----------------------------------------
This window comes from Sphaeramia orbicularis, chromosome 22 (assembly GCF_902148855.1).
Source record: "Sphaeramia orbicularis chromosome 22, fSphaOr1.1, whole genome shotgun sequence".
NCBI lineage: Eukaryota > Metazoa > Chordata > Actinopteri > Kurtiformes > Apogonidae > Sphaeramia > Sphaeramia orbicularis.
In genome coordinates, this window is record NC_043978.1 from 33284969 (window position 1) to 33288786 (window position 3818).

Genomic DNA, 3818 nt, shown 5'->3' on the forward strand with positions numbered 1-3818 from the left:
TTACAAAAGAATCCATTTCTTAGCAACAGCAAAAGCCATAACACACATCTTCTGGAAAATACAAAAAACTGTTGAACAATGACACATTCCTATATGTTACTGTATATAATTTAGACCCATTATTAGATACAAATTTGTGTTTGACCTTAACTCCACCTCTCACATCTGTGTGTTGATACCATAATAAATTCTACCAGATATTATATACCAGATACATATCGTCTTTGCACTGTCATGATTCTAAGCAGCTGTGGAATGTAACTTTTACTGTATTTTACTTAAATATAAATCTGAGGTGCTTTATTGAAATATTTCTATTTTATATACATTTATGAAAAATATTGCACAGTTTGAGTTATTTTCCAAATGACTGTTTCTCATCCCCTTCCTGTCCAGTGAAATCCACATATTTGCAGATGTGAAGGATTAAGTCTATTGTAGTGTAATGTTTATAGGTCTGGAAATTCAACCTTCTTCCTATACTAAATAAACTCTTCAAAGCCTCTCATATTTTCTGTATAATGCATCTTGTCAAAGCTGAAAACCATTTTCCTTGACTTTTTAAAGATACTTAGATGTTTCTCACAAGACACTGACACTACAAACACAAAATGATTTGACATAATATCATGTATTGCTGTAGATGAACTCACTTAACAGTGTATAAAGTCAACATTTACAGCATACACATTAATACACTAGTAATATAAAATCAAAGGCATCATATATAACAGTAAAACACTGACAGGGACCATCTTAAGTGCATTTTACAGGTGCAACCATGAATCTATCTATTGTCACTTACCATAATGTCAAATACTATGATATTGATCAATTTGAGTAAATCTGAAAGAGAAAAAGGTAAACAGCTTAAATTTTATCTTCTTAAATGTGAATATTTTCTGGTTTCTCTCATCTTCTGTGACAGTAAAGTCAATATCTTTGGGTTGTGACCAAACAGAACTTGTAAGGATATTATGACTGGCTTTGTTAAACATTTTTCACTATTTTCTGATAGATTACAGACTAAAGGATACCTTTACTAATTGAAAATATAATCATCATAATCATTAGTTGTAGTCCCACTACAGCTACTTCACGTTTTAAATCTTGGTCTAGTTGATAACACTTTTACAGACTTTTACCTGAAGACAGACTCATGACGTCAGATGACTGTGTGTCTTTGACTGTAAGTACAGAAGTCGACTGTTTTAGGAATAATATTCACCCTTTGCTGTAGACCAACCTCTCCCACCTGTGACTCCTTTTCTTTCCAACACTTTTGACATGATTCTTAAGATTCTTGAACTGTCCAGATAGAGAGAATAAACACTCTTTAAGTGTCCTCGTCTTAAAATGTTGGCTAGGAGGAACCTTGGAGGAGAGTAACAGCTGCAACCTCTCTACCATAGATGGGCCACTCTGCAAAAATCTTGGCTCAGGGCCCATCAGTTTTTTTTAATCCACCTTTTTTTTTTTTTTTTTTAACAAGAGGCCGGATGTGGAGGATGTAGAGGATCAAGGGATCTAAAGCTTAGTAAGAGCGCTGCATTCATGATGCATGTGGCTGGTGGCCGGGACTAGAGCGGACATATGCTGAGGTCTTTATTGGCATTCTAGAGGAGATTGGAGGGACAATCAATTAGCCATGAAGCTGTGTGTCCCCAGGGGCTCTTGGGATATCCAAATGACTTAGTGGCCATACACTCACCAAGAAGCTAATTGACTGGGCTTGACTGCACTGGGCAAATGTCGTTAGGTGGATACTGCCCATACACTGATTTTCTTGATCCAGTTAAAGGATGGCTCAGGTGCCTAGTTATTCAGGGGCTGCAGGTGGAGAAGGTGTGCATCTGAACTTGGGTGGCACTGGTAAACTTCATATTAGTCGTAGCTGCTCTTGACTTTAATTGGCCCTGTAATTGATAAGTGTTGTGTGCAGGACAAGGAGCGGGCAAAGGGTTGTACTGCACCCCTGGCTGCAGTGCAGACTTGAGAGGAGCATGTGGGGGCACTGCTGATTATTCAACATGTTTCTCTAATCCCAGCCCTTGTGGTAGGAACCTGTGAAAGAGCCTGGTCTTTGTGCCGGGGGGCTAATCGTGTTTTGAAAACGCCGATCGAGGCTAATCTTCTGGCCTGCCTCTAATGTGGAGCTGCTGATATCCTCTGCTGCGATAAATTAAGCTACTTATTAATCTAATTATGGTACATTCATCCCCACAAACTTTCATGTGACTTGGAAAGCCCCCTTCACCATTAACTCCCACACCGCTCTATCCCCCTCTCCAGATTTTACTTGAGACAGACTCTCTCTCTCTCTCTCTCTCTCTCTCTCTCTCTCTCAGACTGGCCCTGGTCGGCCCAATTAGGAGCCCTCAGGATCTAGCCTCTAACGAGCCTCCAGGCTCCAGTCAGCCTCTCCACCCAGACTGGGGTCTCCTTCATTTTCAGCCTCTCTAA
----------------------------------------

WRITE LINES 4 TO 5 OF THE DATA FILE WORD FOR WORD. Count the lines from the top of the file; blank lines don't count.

In genome coordinates, this window is record NC_043978.1 from 33284969 (window position 1) to 33288786 (window position 3818).

Genomic DNA, 3818 nt, shown 5'->3' on the forward strand with positions numbered 1-3818 from the left: